A new-materialist meditation following Valentine’s Day: Time-scissored work—the meaning-full nature of fragments

“Sappho of Eressos”—Roman copy of a the 5th C. BCE Greek original
READINGS

Two Fragments by Sappho trans. Willis Barnstone

Afroditi and Desire

It is not easy for us to equal
the goddess
in beauty of form   Adonis

desire
and
Afroditi

poured nectar from
a gold pitcher
with hands Persuasion

the Geraistion shrine
lovers
of no one

I shall enter desire


Return, Gongyla

A deed
your lovely face

if not, winter
and no pain

I bid you, Abanthis,
take up the lyre
and sing of Gongyla as again desire
floats around you

the beautiful. When you saw her dress
it excited you. I'm happy.
The Kypros-born once
blamed me

for praying
this word:
I want

Papyrus by Ezra Pound

Spring . . .
Too long . . .
Gongula . . .

Song by Robert Creeley

What do you
want, love. To be
loved. What,

what, wanted,
love, wanted
so much as love

like nothing
considered, no
feeling but

a simple
recognition
forgotten sits

in its feeling,
two things,
one and one.

John 6:1-13 trans. David Bentley Hart

Thereafter Jesus went away across the Sea of Galilee, which is to say the Sea of Tiberias, and a large crowd followed him because they saw the signs he had performed upon those who were ill. And Jesus went up upon the mountain and sat down there with his disciples. And the Passover, the feast of the Judaeans, was near. Raising his eyes, therefore, and seeing a large crowd approaching him, Jesus says to Philip, “Where might we buy loaves of bread, so that they might eat?” But this he said to test him; for he knew what he was about to do. Philip replied to him, “Two hundred denarii’s worth of bread is not enough for them, even if each take only a morsel.” One of his disciples, Andrew the brother of Simon Peter, says to him, “There is a lad here who has five barley loaves and two dried fish; but what is that among so many?” Jesus said, “Make the people settle themselves.” Now there was plenty of grass in that place. So the men, numbering about five thousand, reclined. Jesus, therefore, took the loaves and, having given thanks, distributed them to those reclining, and the fish in the same manner, as much as they desired. And when they were sated, he tells his disciples, “Gather up the fragments left over, so that nothing is lost.” So they gathered them up and filled twelve baskets with the fragments of the five barley loaves left over by those who had eaten.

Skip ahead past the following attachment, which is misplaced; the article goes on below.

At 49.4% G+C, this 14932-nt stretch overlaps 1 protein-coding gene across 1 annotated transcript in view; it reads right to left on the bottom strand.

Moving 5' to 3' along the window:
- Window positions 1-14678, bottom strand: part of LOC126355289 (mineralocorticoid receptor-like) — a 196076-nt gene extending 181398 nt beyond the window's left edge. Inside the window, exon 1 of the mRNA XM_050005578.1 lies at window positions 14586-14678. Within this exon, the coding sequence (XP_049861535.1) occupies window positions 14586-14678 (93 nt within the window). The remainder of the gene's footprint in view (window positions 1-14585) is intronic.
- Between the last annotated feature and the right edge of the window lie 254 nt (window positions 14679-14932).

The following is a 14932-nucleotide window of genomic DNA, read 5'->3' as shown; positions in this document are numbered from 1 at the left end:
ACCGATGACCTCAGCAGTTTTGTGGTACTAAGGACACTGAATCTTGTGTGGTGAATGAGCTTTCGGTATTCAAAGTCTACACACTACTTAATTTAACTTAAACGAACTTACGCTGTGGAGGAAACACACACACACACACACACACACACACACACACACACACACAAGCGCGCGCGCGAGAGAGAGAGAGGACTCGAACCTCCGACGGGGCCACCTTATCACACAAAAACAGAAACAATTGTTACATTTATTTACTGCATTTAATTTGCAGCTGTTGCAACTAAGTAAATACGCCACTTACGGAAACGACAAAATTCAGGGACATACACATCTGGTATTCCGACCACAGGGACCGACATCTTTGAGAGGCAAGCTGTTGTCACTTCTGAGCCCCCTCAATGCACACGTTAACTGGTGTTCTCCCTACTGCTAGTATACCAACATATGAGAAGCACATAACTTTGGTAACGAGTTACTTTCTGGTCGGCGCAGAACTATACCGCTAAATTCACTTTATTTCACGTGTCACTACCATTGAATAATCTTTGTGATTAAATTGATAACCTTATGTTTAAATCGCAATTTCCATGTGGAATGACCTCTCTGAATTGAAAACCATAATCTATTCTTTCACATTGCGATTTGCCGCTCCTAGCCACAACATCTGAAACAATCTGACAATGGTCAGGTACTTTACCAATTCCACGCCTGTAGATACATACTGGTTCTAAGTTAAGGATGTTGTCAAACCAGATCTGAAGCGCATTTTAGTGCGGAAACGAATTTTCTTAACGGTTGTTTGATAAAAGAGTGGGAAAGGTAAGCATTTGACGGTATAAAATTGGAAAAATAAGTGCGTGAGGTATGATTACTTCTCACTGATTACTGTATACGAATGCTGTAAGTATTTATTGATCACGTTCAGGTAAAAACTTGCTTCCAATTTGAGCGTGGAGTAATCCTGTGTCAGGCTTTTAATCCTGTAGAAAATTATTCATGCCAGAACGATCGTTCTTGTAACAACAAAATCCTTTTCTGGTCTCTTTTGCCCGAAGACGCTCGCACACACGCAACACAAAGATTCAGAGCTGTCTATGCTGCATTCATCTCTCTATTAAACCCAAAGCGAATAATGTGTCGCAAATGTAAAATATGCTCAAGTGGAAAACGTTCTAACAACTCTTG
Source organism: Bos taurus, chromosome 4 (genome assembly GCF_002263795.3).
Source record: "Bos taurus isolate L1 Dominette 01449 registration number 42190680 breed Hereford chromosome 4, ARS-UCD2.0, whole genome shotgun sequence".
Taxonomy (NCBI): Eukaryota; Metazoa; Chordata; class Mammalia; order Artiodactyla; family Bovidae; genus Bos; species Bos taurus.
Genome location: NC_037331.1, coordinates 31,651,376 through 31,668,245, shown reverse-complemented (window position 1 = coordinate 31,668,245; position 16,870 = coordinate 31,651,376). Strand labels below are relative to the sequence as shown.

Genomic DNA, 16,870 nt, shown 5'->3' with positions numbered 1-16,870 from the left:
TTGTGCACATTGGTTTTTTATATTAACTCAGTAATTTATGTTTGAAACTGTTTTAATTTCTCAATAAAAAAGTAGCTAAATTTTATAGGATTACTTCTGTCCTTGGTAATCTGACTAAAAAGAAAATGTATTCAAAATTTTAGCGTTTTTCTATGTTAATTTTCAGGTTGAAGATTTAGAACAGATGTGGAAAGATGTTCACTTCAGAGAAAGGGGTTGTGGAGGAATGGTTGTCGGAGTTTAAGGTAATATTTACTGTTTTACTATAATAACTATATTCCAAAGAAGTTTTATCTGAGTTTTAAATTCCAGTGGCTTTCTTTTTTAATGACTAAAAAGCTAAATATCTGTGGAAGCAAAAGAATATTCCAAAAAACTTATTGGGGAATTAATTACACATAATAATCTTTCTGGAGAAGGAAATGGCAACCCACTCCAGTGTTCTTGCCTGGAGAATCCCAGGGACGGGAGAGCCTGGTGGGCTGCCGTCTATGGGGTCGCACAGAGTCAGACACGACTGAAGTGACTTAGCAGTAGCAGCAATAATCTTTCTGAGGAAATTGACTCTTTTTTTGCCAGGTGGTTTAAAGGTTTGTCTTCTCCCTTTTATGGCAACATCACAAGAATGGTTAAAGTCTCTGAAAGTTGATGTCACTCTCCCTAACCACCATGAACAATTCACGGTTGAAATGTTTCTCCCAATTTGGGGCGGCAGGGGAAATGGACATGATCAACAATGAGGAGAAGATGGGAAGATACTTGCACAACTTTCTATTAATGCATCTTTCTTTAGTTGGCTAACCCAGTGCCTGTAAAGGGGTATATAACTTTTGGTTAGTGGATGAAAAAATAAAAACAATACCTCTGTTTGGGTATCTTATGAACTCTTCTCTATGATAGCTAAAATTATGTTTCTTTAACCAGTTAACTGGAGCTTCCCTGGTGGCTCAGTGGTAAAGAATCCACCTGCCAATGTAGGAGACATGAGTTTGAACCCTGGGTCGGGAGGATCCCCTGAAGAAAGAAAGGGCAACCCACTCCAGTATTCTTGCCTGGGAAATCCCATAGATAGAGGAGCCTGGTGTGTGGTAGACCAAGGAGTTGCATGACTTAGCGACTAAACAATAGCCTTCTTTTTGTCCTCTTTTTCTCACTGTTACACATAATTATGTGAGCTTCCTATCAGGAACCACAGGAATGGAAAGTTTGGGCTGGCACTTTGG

—o0o—

ADDRESS
A new-materialist meditation following Valentine’s Day: 
Time-scissored work—the meaning-full nature of fragments

St Valentine’s Day fell on Friday last week. It’s a day which, since the late fourteenth- and early fifteenth-century and to the delight of florists, restauranteurs, sparkling-wine, card and chocolate manufacturers everywhere, has become ever more indelibly associated in the public imagination with romantic love. But despite the day’s pervasiveness in our culture its origins are extremely obscure. For a while some scholars thought that the day’s roots might be found in an attempt to Christianise the pagan fertility festival of Lupercalia which was celebrated in ancient Rome between 13th and 15th February but, despite the attractiveness of the idea, no real evidence to support this has ever been found. As to St Valentine himself the situation is hardly any better and it remains unclear whether he is to be identified as one saint or the conflation of two saints of the same name.